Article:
Blockchain is building a Trustless Society.

 

What does it mean for us?

When we think of trust, we don’t necessarily apply it to our day to day lives. In actual fact, we trust things a lot more than we give them credit for. This especially goes for a lot of Western Millenials. Trust is what we have in our governments, trust that the paper money they issue will always be worth something.

But wait! You cry – it’s backed by gold! Or interest! Or GDP!

Yes and no. The USA dropped their gold-backed currency in 1970s, thanks to President Nixon.

Governments don’t “print money”. They set interest rates to their banks, who then print the money based on the interest they are able to pay back.

Where trust is important.

When you begin to think about a lot of these things and look at history to see where these things have failed and fallen over, you realise that trust is a large part of the system. You can also see how thinly held together our economy and global standing is. A lot of seasoned investors have been through bul and bear cycles a few times over. When crashes happen, they happen in a fantastic fashion.

So, when you think about the intentions of banks and governments or corporations (Facebook, anyone?) you can begin to see where trust comes into play.

How is Blockchain “Trustless”?

Blockchain is based on DLT (distributed ledger tech). In a nutshell, it means that data is distributed over many ledgers stored around the world. Whether this is in the form of mining rigs, nodes, validators or some other term, the overall generalisation applies. No one company or group can control what happens on the blockchain (for established cryptocurrencies).

That is why when money is sent via Cryptocurrency, you cannot reserve the transaction. They can be traced quite effectively however, and as the technology continues to evolve, a lot of governments are realising that Cryptocurrencies are actually more traceable and secure than standard fiat currency.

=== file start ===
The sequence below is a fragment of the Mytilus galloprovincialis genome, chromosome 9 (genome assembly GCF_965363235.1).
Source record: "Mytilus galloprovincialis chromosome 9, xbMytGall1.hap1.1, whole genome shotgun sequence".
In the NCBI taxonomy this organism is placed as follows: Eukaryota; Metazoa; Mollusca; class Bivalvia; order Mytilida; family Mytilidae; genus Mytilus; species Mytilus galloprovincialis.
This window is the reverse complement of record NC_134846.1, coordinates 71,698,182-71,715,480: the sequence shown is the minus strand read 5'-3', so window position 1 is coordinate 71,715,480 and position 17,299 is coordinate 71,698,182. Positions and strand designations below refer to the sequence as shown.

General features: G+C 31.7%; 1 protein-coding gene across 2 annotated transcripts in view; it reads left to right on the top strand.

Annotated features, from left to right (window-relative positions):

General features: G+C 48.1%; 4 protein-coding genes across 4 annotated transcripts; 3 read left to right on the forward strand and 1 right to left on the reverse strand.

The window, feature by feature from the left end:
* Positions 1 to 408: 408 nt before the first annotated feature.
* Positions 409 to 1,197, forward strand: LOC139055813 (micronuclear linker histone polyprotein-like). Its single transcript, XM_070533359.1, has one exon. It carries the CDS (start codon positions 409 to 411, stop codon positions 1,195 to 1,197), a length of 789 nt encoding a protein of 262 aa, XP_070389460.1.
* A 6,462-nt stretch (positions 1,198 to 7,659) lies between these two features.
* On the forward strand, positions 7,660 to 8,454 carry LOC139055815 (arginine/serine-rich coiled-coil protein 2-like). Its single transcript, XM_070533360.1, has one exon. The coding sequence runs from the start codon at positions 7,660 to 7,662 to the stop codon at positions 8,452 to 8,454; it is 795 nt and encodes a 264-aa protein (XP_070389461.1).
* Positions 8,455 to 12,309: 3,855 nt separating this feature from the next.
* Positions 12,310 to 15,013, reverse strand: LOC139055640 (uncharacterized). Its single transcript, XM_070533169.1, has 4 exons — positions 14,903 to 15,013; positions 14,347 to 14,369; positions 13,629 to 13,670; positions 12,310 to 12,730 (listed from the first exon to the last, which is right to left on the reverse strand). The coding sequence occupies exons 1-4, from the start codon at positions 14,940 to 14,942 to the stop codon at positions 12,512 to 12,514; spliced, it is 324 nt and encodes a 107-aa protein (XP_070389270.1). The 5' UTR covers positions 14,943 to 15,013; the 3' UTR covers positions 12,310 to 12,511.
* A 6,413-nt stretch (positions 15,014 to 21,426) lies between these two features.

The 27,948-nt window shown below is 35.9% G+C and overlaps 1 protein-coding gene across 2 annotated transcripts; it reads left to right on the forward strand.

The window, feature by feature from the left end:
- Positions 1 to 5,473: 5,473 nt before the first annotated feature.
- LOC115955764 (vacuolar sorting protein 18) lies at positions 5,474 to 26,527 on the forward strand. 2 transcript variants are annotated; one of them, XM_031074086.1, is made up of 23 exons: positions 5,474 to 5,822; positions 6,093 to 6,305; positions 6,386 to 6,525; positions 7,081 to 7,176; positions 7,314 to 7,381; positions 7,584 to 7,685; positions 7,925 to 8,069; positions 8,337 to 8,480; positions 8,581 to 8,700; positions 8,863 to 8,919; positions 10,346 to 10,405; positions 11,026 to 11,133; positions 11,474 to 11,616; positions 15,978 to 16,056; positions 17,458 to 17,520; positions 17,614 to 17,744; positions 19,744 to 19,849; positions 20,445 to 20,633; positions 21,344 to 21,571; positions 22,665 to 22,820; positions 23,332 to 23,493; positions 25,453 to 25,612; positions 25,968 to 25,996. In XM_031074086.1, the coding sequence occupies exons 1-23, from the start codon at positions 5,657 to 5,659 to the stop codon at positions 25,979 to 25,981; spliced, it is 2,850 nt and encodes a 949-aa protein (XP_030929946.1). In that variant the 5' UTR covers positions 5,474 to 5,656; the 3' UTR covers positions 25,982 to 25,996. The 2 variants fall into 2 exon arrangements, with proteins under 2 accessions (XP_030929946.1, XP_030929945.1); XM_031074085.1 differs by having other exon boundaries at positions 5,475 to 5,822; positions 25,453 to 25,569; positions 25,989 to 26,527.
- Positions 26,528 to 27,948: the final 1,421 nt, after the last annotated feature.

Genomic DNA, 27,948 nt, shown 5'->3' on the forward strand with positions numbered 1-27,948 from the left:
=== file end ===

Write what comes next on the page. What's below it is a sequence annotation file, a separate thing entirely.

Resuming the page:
Trustless Society.

Considering the way we trust virtually everything in our day-to-day lives, it isn’t hard to imagine that blockchain’s underlying DLT might pave the way to create more trustless systems. For example, when a new business is setting up its suppliers, the first few orders are often tenuous. Money has to be paid prior to the product arriving. If the product arrives and is faulty, you’re relying on the factory in China/India/Wherever to own up to it and do something about it. But what if we could create a system that would aid both sides? Where your money could be secured via the blockchain, where the supplier knows it is guaranteed. Those funds wouldn’t be released until you were satisfied, protecting your interests too.

Adding other assets to DLT.

Beyond that simple explanation, blockchain is looking to revolutionise all sorts of markets that no one had thought about when it was first created. Tokenisation refers to the creation of digital assets that reflect real assets – real estate, for instance. Imagine if instead of a local office that controlled and had to be trusted with the documents and filing, a blockchain could maintain the ownership ledger for all real estate. Title certificates would be locatable on the blockchain. Property transfers would be done virtually instantly, as soon as the funds appeared – in the corresponding blockchain.

Everything can be “tokenised”.

There is even talk about precious art being tokenised. This means that multiple people could own “shares” of this art piece and be able to sell their stake in it on a liquid market 24/7. Ownership would be undeniable, highly verifiable, and easily managed. Even public shares are looking to have an equivalent digital asset created.

The possibilities are now endless. As the technology evolves and gets better, more avenues continue to open up.